The following day, he revealed he had been subjected to abuse from the crowd and on Instagram, saying he was “not going to pretend that I didn’t see or hear the homophobic abuse” and that he would “never apologise for living my truth”.

A-League club Melbourne Victory has been fined $5,000 over homophobic abuse from fans directed at Adelaide United defender Josh Cavallo. Football Australia (FA) issued the sanction following the incident at the A-League Men’s game between the Victory and the Reds in Melbourne on January 8.

In issuing the penalty, the governing body said it had considered the Victory’s prompt denunciation of the behaviour and its commitment to banning “any individuals identified as having engaged in the conduct” from future matches.

It said the $5,000 would be used to “further invest in LGBTQ+ awareness and education initiatives in football”.

“I want to thank Josh for his courage in calling out this unacceptable behaviour and the club for its swift and strong response.

“In issuing the sanction, Football Australia is warning all participants and fans of the need to work together to ensure everyone can freely participate in our sport regardless of age, gender, sexual orientation, ability or disability, cultural or religious background.”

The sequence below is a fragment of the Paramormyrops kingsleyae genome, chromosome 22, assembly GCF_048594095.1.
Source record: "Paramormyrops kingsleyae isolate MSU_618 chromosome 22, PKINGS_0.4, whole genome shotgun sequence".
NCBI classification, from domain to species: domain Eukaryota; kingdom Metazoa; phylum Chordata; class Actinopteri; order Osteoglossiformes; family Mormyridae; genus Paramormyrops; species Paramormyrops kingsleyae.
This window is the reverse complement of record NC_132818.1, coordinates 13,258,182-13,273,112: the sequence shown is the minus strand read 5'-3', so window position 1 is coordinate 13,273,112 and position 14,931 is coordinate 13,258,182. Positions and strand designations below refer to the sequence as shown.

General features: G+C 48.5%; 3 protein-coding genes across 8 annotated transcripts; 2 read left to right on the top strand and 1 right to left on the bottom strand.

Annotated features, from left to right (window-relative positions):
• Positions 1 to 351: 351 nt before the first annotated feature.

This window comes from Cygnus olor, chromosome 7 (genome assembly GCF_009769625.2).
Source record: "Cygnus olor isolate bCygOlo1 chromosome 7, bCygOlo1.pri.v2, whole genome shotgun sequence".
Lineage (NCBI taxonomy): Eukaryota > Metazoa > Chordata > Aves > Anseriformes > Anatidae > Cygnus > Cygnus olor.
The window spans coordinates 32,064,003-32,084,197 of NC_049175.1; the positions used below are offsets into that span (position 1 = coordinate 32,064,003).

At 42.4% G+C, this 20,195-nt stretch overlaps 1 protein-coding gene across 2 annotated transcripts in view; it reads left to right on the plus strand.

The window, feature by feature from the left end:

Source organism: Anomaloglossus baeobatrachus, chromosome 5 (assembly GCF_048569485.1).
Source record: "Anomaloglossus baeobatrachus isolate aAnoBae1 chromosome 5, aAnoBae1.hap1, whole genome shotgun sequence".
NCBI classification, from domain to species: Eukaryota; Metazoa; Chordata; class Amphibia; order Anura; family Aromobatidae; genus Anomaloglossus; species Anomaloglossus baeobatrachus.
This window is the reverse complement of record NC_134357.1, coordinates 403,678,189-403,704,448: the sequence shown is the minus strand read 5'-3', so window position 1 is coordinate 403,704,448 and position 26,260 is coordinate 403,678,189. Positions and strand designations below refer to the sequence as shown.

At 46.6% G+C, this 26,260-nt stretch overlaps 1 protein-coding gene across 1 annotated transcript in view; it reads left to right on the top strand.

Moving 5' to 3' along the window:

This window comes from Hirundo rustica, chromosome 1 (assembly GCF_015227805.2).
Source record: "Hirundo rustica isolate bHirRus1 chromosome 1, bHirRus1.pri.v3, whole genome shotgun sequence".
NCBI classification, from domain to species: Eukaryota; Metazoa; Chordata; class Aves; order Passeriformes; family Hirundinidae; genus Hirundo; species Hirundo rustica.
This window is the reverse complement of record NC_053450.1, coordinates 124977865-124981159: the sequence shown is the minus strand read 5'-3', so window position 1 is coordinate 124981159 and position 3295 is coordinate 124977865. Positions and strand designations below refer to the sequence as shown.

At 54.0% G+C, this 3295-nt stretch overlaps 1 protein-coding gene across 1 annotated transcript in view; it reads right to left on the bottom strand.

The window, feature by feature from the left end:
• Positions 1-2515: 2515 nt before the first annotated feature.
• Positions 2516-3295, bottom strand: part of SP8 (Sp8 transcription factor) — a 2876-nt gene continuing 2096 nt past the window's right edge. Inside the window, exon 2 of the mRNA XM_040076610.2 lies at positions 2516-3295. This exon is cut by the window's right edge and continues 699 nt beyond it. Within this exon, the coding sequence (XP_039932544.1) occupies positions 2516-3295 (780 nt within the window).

The reverberations are slow, but they are happening.

In May of 2022, Blackpool footballer Jake Daniels, 17, became the first British professional male footballer to come out in more than 30 years. He said that Josh Cavallo was his inspiration.

The two have since forged a close relationship.

“My main advice to him is to embrace who you are, and just enjoy it. Mate, you’ve opened a new chapter, this is your new life, so go out there and live it. I’m very excited for the both of us. We’re only at the start of our career.”

“It is a work in progress and it’s not always going to be happy days. There are going to be days that are quite gloomy as well. But he’s prepared for that,” Cavallo added.

Daniels’ responded: “Since I’ve come out to my family, my club and my team-mates, that period of overthinking everything – and the stress it created – has gone. It was impacting my mental health. Now I am just confident and happy to be myself finally.

“I have been thinking for a long time about how I want to do it, when I want to do it. I know now is the time. I am ready to be myself, be free and be confident with it all.”

Justin Fashanu was the last active men’s professional footballer in the UK to come out during his playing career, featuring for clubs in England and Scotland after announcing in October 1990 that he was gay.

Daniels’ announcement was met with effusive support, with UK Prime Minister Boris Johnson tweeting: “Thank you for your bravery Jake. It would have taken huge courage to come out and you will be an inspiration to many both on and off the pitch.”

The football world also reacted, with the Premier League tweeting “the footballing world is with you”, while Manchester United, Manchester City and Chelsea all said they were “proud” of Daniels.